Depreciation is the process of cost allocation to expense of a plant asset over its useful life. In other words, part of the asset's useful life has been used, so we need to allocate that cost to expense to recognize that usage of the asset within our business operations.
We record depreciation because we have these long-term assets--buildings, equipment, etc.--and they are used over multiple periods. Recall that long-term assets are used for more than one year. We are using these assets to generate revenue over multiple periods; therefore, we need to allocate that cost over those multiple usage periods.
Essentially, what we are doing is matching expenses with revenue. We have the cost of the asset being allocated through depreciation, which is the cost allocation to expense, being matched to the benefit of that asset, in terms of generating revenue. Therefore, it helps us to achieve the matching principle.
Accumulated depreciation is the total depreciation expense recorded to date in an asset's life. It is tracking the total of depreciation expense for that asset's entire life.
Accumulated depreciation is classified as a contra asset account, which means accumulated depreciation is an account with a credit balance that follows the asset account that it offsets on the balance sheet.
As noted in the definition, accumulated depreciation has a natural credit balance. Assets, on the other hand, have a natural debit balance, which is where we get the idea of "contra asset"--accumulated depreciation is a reduction of assets.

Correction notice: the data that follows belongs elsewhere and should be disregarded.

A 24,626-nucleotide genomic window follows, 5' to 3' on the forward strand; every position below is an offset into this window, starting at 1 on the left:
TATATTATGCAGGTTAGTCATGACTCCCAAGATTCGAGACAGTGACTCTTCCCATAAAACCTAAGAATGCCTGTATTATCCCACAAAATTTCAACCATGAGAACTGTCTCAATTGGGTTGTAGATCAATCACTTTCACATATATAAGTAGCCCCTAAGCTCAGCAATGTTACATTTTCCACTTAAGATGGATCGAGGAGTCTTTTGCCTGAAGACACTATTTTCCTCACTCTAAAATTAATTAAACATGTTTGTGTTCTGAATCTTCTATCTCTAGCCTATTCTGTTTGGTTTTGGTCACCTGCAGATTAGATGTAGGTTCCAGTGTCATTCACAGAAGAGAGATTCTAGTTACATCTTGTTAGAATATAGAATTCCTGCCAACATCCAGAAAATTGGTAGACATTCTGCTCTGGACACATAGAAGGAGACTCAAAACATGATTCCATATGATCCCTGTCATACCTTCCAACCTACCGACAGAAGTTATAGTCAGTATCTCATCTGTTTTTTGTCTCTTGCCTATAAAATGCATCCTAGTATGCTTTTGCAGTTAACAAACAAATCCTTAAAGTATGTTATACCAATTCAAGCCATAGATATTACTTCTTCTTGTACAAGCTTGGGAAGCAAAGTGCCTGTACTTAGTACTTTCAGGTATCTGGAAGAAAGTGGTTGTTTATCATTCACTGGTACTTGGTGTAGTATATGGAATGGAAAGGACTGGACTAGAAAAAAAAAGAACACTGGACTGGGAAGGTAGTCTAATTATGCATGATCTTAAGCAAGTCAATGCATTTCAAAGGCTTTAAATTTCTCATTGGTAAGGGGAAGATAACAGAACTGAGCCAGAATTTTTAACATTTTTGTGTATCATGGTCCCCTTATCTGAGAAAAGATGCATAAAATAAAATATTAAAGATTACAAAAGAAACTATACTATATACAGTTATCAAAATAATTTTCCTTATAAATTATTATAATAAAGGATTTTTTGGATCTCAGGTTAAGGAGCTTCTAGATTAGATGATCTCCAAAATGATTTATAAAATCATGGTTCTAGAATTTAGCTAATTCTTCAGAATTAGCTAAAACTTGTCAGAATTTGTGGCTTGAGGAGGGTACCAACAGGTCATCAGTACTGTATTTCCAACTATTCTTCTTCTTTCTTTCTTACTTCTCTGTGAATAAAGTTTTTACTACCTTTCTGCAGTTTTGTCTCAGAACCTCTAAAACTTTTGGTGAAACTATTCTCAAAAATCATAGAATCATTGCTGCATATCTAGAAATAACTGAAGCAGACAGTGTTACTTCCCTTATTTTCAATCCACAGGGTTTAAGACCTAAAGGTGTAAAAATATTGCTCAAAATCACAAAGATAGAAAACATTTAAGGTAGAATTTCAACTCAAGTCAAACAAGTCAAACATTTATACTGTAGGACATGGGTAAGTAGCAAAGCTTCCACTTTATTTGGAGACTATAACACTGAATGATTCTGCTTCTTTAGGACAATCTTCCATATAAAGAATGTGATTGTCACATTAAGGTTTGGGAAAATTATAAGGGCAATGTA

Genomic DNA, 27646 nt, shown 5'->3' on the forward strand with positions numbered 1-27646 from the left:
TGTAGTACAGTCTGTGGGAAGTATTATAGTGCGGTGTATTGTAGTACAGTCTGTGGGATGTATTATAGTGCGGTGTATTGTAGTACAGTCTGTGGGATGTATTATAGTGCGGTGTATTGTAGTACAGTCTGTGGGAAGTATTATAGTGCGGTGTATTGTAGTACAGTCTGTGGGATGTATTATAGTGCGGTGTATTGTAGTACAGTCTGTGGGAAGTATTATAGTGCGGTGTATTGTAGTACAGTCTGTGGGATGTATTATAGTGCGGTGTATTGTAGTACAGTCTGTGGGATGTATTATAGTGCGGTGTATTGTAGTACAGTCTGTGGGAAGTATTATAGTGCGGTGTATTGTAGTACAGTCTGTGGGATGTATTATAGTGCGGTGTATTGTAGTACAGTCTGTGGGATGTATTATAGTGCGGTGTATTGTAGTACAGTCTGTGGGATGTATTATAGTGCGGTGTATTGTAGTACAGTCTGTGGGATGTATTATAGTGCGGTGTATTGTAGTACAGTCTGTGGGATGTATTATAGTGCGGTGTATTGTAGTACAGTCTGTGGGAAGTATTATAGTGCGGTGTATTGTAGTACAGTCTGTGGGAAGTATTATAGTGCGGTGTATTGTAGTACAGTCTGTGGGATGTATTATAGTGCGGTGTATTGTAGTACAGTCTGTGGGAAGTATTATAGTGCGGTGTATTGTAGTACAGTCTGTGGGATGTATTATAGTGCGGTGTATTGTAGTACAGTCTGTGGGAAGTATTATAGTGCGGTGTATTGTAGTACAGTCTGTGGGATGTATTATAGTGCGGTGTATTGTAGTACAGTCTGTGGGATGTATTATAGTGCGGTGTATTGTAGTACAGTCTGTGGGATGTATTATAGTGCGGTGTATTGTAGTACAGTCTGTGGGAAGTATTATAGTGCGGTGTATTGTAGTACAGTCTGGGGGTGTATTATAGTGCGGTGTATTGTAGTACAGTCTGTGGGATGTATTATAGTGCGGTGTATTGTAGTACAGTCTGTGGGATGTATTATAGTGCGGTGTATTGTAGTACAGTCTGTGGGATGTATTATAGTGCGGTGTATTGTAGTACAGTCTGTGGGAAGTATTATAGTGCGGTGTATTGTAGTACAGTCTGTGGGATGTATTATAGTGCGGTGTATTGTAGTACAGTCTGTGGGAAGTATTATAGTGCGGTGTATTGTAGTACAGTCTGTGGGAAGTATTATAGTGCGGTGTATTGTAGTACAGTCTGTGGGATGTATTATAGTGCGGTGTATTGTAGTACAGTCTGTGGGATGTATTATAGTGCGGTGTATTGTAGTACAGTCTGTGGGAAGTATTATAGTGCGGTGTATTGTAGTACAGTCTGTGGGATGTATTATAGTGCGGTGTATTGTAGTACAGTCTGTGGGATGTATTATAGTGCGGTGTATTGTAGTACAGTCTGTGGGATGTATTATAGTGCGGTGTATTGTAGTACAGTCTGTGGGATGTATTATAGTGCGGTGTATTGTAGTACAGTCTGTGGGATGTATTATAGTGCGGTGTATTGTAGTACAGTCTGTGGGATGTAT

Another key piece of the definition of contra asset is that it offsets on the balance sheet. This means that each depreciable asset will have its own accumulated depreciation account, because we are tracking the total depreciation expense for that asset's entire life.
There are several depreciation methods available to use:
Of the depreciation methods, one method is used for reporting and one method is used for taxes. For reporting, as a business, we're allowed to determine which depreciation method to use for financial reporting purposes when preparing financial statements. Some businesses might choose simplicity and go with straight line depreciation, while others may want something that more accurately reflects the usage of their assets.
However, for taxes, businesses have to use MACRS, which stands for Modified Accelerated Cost Recovery System, and ACRS, which is Accelerated Cost Recovery System. These are required use for tax purposes.
Residual value is the fair value of an asset at the end of its useful life. Residual value is determined by the owner. It's essentially an estimate by the owner who purchased that asset, of what the fair value is going to be at the end of its useful life.
EXAMPLEFor example, suppose a company purchased new equipment at a cost of $100,000, and they expect that equipment to last five years. At the end of that five years, they might estimate that it is worth $10,000, which is the amount they could get if they decided to sell it used. That $10,000 would be considered the residual value.
Residual value does impact the depreciation calculation. When we are calculating depreciation, we have to take residual value into consideration. We cannot depreciate an asset beyond its residual value, so not only does it factor into our depreciation calculation, it also sets the amount below which we cannot depreciate an asset.
Source: Adapted from Sophia instructor Evan McLaughlin.